At the party, as pictures of his time on campus flashed across the screen, people from across those 40 years showed up to shake his hand, give him a hug, deliver deeply thoughtful gifts, share with him a fun memory and a sincere thanks for the impact he had on their life. It was beautiful, emotional, and really, just perfect. Hell, even the deviled eggs had names!

His legacy was on full display in that room. He’s no longer coming to work on a daily basis but he doesn’t have to, because he has left an indelible imprint on the campus and those who have ever been in his presence.

I became a bit overwhelmed and pensive as I stewed over what people might have to say about me at the end of my career. At my retirement party, what, if anything, will be said about me and my work? Will I have made an impact? Been a gamechanger? Left people with words that their head and heart will not allow them to forget? Inspire people enough that they would cross state lines to give me a hug?

A day later I attended the Creative Souls Launch Party and in the front of the room stood a desk covered with paper that had the question, “What do you want your legacy to be?” scrawled in the center. I took up residency at that desk because, well, my feet hurt and I was hot. I soon found that not only was the chair comfortable BUT it was a great way to meet people and I was able to ponder this question throughout the evening. Here’s what I wrote:

legacy 3

Not sure if this is complete but I certainly would not be alarmed if this is what was said about me at a retirement party. As I sat at the desk the creative lot of women that approached the question all responded with a similar response, “Wow, that’s a hard question.” “I don’t know.” I’m going to have to think about this one.” “Hmph, that’s a heavy question.”

Yes, it is a hard question—as it should be.

Your legacy is an outcome. In education, we have learning outcomes and legacy could be called your “living outcome” or “working outcome”. When I’m planning a program, I start from developing a clear picture of what I want students to learn from this experience. I then build the program around those outcomes. This will guide the activities I choose, the speakers I invite to share, and the resources I provide during the program. The key takeaways have been planted into the curriculum. Legacy is something that you have to live into—once you’ve decided what you want your legacy to be (and it shall certainly change as you do) then you must act accordingly. Your actions and your words must be in alignment with the legacy you desire to leave behind for others.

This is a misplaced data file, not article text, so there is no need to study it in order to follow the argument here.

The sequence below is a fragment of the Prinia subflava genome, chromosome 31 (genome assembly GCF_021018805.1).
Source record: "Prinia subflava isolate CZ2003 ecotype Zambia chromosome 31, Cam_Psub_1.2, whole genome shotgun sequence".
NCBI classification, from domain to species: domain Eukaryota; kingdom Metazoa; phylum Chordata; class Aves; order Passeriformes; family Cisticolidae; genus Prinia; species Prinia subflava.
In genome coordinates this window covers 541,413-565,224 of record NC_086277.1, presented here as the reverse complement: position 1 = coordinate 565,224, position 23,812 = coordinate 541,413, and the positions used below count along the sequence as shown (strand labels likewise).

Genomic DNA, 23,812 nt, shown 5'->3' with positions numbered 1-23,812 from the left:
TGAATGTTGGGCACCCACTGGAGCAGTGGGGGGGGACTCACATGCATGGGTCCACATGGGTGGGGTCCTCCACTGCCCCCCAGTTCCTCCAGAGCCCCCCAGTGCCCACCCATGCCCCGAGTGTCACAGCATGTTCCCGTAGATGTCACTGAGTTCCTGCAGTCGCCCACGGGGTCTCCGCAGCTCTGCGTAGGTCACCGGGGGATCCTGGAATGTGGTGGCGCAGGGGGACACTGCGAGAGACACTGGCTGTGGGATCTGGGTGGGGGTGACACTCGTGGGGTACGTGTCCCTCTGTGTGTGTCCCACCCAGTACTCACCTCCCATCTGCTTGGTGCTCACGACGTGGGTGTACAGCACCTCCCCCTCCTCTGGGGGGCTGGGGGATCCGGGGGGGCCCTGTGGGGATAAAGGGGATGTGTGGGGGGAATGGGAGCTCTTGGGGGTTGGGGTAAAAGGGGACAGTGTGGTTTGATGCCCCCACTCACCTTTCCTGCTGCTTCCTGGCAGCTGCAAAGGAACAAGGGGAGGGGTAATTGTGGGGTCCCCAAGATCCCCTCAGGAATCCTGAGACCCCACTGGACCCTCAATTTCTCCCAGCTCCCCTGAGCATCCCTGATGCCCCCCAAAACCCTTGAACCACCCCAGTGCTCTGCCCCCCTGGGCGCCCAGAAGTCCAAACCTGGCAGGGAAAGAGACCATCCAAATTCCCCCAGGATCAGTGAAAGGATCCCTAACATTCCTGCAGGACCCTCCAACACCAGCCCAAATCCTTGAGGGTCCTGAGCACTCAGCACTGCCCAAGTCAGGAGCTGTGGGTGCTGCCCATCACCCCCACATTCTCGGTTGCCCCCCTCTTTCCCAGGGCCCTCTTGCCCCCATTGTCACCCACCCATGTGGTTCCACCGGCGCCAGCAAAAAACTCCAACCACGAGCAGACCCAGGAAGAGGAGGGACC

Reflecting about your legacy adds a strong level of intentionality to your life. Live and work as you want to be remembered.

At the same event located at Storyville USA, I ran into this wall. “The key to immortality is to first live a life worth remembering.” –adding this to the to-do list.

legacy 1

Regardless of whether we intend to or not, we all leave a legacy behind. The opportunity and the responsibility we have in the present moment is to design the legacy we want instead of acquiring the default setting.

What do you want your legacy to be? What do you hope people say about you upon retirement or your departure from this life? Are you living into your legacy? If not, what actions do you need to take in order to do so?

Krystal

 

 

 

 

 

Keep Swimming.

The #CreativeSoulsChallenge, Day 5 is to blog about 3 ways that I stay motivated and I love chatting about motivation so this one’s a treat. I’ve been able to do two presentations on motivation this year at the College Panhellenic Conference and Vanderbilt’s The Leadership Studio.

I’m a fan of Daniel H. Pink’s book, Drive: The Surprising Truth About What Motivates Us. As luck would have it, he provides 3 ways to motivate yourself and others that are a departure from our classic extrinsic motivators of money, food, and stuff. When you want people to do higher level work and be creative, you’re going to have cater to their intrinsic motivators–things that come from a personal and internal space.

A.M.P

Autonomy–Am I able to self direct my time, task, technique, and team?

Mastery– Am I getting better at something?

Purpose– Am I doing something meaningful and relevant for my life or the lives of others?

When I read this book, I could clearly reflect on moments when I’ve had a lapse in motivation, and how it was connected to one of these factors.

Drive new

A= Pink states that one of the “t’s” might be more important for you than the others. Perhaps you don’t care if someone tells you how to do something (technique) but you want to be able to choose when you do it (time). For me, time and team, are important to maintaining a high level of motivation.